Khanom jeen are a spaghetti-like fresh pasta prepared from fermented rice, so why they should be given a name that literally means "Chinese sweet" is beyond me. The noodles themselves are very moist and flavorful, and at Krua Aroy-Aroy you have the option of ordering them unadorned, but more often they're smothered under something such as naam yar kati (40 baht), a minced fish curry (minced fishcake included) with a slightly spicy coconut milk base. An accompanying plate held basil, bean sprouts, lettuce, and some pickled vegetable, perhaps mustard greens.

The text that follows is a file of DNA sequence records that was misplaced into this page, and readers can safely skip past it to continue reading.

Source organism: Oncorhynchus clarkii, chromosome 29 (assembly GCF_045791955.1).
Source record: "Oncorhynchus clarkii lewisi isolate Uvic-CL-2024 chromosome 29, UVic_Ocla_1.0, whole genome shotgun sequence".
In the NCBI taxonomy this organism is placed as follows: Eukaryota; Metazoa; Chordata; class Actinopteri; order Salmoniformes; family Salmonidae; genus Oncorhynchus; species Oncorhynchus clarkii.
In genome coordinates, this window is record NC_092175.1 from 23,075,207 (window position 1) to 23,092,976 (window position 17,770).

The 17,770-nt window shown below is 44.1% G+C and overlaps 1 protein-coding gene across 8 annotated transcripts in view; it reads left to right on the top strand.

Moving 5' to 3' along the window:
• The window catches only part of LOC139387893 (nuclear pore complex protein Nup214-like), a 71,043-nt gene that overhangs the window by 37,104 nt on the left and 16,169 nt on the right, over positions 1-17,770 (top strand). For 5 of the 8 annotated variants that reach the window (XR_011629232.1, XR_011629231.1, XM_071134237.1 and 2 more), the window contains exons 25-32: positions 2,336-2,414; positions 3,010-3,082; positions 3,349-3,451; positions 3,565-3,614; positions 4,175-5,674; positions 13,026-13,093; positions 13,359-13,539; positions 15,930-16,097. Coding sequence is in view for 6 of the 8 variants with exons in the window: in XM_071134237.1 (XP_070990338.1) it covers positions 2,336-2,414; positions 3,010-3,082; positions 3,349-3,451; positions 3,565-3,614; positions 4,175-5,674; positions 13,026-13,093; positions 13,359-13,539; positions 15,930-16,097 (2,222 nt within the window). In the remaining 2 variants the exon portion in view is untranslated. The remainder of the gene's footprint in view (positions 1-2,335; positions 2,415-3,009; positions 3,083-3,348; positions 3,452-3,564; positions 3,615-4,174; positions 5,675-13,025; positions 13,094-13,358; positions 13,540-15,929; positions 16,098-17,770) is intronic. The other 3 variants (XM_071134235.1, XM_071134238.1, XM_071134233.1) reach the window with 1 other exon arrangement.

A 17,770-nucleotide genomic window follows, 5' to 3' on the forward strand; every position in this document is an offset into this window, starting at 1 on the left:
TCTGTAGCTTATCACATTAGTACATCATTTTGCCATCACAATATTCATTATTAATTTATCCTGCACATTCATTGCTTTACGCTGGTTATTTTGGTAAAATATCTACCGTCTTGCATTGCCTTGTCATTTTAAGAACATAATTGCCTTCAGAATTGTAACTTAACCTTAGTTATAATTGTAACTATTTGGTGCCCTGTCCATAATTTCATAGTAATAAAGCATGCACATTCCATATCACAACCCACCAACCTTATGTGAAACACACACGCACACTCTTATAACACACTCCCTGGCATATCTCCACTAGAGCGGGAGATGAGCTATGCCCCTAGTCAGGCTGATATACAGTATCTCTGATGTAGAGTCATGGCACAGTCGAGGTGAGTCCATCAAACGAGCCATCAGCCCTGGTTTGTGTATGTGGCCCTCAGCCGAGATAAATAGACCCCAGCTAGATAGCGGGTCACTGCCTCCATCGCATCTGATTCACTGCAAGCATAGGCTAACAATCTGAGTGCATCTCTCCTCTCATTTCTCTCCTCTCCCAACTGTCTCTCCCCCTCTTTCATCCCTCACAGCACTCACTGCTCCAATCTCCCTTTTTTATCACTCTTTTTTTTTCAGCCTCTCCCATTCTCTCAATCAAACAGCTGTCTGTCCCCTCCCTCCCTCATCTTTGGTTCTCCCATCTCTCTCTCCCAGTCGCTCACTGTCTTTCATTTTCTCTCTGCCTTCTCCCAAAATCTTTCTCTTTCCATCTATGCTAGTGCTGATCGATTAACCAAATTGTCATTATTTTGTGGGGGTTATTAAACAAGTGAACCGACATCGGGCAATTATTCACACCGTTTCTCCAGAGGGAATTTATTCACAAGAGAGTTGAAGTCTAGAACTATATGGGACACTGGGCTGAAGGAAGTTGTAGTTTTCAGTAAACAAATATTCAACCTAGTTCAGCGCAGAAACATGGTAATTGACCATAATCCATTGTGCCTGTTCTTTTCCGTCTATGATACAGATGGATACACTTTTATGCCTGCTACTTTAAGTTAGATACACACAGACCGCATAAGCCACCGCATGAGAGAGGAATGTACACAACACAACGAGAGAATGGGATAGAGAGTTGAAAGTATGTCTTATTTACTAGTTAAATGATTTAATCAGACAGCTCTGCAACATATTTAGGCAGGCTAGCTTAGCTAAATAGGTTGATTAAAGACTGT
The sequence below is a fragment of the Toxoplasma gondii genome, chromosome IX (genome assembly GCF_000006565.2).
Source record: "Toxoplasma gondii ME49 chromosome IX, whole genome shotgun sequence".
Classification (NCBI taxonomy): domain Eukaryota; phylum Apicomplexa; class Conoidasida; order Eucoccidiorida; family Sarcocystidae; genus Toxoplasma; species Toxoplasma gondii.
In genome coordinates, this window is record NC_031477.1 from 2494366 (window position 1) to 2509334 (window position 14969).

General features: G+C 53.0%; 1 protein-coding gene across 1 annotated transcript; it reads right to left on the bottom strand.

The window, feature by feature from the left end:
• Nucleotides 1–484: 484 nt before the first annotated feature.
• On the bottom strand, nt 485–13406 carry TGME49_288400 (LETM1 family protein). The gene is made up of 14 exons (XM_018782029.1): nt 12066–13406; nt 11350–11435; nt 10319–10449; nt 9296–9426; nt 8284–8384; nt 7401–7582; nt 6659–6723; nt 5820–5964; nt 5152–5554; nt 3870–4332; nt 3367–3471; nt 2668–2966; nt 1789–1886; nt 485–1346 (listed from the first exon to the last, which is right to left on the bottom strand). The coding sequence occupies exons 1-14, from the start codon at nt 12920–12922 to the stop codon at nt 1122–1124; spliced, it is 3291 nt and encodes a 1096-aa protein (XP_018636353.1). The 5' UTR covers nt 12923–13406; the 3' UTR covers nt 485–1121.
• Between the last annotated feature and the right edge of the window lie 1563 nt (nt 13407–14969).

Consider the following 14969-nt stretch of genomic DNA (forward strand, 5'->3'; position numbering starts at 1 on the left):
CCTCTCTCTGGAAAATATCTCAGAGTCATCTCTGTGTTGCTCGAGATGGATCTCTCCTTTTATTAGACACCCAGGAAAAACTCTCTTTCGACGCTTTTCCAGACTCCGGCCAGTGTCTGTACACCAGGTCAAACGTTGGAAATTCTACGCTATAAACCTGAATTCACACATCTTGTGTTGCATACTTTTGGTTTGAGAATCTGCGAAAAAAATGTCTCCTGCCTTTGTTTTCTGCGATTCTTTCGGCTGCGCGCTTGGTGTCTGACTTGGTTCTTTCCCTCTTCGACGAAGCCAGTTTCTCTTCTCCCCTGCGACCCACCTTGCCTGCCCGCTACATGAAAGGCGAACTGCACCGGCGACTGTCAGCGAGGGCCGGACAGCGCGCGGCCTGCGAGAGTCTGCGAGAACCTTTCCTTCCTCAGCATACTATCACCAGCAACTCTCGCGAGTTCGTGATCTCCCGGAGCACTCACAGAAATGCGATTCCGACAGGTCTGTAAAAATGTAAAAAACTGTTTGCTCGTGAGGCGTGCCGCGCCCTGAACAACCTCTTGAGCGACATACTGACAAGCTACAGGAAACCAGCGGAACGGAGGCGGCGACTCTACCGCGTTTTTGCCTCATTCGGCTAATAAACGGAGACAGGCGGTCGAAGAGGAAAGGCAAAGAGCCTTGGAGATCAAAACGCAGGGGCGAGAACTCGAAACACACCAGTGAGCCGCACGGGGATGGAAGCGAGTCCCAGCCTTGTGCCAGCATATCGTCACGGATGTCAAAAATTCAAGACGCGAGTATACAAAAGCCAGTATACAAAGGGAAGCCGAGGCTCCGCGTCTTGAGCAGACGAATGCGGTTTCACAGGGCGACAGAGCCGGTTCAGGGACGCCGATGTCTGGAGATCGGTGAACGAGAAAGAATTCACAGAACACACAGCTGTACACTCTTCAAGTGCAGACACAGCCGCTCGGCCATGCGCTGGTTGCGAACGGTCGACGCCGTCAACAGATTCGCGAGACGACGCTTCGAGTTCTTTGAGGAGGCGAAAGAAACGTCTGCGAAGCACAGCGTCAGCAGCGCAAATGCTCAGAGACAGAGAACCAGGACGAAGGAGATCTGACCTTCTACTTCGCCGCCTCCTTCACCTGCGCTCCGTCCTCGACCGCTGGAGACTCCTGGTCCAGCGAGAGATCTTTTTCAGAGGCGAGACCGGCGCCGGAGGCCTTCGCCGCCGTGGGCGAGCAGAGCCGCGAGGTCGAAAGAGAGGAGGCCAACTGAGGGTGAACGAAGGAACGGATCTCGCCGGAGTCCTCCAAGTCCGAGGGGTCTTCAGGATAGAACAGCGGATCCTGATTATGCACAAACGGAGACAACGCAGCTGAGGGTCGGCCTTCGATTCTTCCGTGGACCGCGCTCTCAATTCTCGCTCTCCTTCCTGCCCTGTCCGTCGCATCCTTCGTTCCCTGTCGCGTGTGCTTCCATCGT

Also: a very sugary rendition of mee grob, more sticky than crispy, despite the menu's protestations that it's prepared "a la minute"; and a glass of roselle, a sweet-sour drink prepared from a type of hibiscus.
Krua Aroy-Aroy (well-hidden at bottom, with the blue awning)
Th. Pan (opposite the Maha Uma Devi temple), Silom, Bangkok